Reducing amputations in the UK: unlocking the door

Summary

The key to reducing diabetes-related amputations is to ensure that an integrated footcare pathway is in place and there is access to a multidisciplinary foot team. Sheffield, in 2009, had all of this – yet it still had one of the highest amputation rates in the country. Root cause analysis of all amputations over a 12-month period identified that the sheer complexity of the pathway was often creating unnecessary barriers to the patient journey. A number of different initiatives, were implemented, such as a foot hotline, simplification of the foot pathway and improved training of primary care screeners. As a result, there has been almost a halving of the amputation rates in Sheffield, over a period when the national rate has remained static.

Challenge

Amputation is one of the most feared complications of diabetes and has an enormous impact on patients’ lives, including loss of occupation and status, disfigurement, reduced mobility, and depression. In addition survival is bleak, with mortality rates after amputation of 50% at five years, which is worse than many cancers. A recent study has shown that there is a 10-fold variation in the incidence of major amputation as a consequence of diabetic foot disease. Sheffield had one of the highest amputation rates in the country from 2007-10: 4.4 amputations per 1000 people with diabetes, compared to a national average of 2.7. In addition, from 2008-12, there was an 80% rise in foot clinic activity (reflecting the increasing prevalence of diabetes from 4.2% of the population to 6%), without the equivalent rise in resource - and this was resulting in significant levels of both patient and staff dissatisfaction.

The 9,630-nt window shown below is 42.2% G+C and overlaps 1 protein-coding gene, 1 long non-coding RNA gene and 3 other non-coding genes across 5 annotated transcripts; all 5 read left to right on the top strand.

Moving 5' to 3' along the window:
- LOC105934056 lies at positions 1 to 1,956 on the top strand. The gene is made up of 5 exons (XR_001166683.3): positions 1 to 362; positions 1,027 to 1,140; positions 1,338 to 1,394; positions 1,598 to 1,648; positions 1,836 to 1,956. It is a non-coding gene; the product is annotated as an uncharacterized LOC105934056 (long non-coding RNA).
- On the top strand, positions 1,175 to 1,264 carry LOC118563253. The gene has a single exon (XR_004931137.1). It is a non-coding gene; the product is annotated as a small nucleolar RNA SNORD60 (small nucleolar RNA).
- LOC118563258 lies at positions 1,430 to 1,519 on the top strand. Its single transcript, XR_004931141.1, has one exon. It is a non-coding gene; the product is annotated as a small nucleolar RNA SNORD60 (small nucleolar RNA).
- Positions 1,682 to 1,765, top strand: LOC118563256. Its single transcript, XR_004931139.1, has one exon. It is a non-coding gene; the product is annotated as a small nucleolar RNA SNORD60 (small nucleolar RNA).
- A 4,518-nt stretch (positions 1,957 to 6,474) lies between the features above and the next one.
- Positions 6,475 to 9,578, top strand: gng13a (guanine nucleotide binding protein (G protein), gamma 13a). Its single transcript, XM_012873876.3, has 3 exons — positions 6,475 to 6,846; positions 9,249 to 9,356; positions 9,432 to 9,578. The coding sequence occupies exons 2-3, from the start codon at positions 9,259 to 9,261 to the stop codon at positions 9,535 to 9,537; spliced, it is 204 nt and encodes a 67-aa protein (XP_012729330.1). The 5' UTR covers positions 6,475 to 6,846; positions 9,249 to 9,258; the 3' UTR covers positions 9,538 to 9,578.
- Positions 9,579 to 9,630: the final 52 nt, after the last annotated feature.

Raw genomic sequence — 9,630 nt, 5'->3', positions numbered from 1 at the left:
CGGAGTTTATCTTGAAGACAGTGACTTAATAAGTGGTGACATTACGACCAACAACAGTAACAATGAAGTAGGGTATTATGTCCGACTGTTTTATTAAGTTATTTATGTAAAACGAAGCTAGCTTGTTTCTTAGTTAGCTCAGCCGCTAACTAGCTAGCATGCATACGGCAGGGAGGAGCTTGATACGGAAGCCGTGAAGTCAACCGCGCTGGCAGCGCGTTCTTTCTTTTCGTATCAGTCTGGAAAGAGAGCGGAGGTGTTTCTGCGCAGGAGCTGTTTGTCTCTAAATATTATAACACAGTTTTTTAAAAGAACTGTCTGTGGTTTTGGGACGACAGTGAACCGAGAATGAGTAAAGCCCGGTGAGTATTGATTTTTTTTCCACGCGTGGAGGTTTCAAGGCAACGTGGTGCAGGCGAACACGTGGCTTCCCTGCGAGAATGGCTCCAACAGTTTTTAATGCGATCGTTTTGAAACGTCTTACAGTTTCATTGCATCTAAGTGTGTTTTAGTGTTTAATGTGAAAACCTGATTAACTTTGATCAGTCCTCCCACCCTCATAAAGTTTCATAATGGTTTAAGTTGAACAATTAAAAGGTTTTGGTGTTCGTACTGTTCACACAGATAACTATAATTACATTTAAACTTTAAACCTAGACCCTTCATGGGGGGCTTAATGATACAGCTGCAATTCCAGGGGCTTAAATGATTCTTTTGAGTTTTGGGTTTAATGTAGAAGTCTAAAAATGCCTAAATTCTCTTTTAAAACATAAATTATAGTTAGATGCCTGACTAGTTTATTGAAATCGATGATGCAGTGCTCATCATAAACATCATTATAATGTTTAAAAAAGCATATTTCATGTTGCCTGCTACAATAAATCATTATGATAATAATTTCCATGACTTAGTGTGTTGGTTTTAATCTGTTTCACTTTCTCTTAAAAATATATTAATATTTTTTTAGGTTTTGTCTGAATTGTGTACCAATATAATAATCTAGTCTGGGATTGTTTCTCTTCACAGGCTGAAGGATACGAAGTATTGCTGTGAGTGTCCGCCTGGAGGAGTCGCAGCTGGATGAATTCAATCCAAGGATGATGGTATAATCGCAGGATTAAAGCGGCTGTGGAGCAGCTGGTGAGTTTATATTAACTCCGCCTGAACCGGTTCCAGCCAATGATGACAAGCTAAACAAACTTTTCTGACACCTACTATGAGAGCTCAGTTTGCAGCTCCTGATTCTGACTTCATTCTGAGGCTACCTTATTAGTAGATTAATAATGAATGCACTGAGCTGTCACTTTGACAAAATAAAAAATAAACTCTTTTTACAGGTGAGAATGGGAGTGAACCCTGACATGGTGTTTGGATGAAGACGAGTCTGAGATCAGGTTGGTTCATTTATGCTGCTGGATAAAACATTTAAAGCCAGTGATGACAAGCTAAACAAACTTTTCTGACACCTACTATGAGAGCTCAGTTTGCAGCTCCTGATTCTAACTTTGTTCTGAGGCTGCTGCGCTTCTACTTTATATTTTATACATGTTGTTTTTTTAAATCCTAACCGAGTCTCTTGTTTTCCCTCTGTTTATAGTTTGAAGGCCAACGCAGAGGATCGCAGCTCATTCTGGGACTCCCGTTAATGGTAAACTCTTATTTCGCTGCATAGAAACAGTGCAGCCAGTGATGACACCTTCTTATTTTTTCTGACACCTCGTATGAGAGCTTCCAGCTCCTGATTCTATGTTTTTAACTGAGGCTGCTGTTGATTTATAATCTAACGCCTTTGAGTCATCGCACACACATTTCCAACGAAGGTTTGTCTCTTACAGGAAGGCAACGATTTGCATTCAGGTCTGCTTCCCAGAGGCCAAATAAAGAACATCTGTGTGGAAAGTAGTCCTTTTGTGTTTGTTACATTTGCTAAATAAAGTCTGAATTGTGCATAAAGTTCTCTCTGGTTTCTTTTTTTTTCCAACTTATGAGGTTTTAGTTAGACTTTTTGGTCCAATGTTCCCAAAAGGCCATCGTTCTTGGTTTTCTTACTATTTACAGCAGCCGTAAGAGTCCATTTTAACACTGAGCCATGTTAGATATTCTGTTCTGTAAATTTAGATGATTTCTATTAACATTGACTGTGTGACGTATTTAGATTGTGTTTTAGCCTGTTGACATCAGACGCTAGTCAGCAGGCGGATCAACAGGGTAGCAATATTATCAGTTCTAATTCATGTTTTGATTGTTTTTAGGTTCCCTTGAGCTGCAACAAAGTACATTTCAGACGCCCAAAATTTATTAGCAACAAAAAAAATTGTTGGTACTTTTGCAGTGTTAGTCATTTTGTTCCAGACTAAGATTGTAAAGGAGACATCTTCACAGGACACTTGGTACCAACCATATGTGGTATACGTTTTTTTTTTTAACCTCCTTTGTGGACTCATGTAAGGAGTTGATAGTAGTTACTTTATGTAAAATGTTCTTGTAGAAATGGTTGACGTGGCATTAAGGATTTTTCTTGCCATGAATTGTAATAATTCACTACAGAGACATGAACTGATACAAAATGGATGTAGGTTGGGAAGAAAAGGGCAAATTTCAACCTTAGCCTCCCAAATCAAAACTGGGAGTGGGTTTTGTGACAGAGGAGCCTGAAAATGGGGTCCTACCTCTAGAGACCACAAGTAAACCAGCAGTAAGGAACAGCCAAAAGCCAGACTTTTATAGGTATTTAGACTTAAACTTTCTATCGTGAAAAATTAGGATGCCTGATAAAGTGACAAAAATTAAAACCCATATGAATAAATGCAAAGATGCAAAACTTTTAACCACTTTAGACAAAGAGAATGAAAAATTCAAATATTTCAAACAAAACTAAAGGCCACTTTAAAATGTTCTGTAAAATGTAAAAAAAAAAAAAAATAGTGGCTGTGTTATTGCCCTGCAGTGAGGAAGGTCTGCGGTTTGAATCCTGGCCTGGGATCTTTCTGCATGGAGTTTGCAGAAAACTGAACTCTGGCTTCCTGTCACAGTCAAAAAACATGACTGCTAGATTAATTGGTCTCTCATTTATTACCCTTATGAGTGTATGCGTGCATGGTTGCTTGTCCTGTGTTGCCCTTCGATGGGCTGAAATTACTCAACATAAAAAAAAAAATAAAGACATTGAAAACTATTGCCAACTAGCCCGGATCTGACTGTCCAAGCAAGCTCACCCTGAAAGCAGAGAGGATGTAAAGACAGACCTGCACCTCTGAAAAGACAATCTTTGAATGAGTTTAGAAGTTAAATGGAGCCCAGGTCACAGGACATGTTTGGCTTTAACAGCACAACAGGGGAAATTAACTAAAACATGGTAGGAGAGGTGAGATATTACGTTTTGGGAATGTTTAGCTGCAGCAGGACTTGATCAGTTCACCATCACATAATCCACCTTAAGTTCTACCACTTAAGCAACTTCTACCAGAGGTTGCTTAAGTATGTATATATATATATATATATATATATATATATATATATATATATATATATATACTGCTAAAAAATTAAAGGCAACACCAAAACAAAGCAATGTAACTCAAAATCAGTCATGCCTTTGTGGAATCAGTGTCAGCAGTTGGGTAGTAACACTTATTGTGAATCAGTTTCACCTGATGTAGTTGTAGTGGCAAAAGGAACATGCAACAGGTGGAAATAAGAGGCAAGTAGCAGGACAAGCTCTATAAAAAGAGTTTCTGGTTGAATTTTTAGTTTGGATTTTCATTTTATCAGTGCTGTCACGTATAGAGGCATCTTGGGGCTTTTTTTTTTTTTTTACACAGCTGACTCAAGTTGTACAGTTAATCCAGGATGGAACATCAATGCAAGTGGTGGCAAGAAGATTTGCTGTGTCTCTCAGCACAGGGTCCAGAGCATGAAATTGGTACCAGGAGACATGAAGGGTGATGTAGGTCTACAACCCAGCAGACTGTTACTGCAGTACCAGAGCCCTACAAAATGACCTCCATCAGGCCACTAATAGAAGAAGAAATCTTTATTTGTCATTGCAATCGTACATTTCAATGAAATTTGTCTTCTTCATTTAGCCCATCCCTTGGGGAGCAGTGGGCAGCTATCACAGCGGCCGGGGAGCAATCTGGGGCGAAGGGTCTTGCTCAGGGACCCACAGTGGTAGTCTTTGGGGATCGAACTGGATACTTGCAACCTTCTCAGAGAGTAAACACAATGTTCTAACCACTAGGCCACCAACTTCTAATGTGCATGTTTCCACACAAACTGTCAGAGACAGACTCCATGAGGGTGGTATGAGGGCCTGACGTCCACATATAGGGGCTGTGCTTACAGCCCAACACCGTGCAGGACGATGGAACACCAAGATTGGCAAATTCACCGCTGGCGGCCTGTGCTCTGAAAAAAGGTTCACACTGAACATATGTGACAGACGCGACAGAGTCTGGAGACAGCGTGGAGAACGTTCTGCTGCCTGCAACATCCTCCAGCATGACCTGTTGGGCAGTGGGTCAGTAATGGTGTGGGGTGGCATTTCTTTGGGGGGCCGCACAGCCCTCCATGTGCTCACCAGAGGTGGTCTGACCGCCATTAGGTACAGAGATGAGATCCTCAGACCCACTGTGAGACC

Objectives

After a detailed root cause analysis of every amputation (minor and major) over a 12-month period, it became clear that there were issues across both primary and secondary care which were potentially contributing to our high amputation rates, with at least 20% of them potentially avoidable. No single intervention was likely to be effective so the team set out to design and implement a series of different interventions that would result in the primary objective of reducing the rate of amputations and secondary objectives of reducing delays and improving patient experience.

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QiC Diabetes Winner 2015
Best initiative in specialised services
Reducing amputations in the UK: unlocking the door
by Sheffield Teaching Hospitals NHS Foundation Trust



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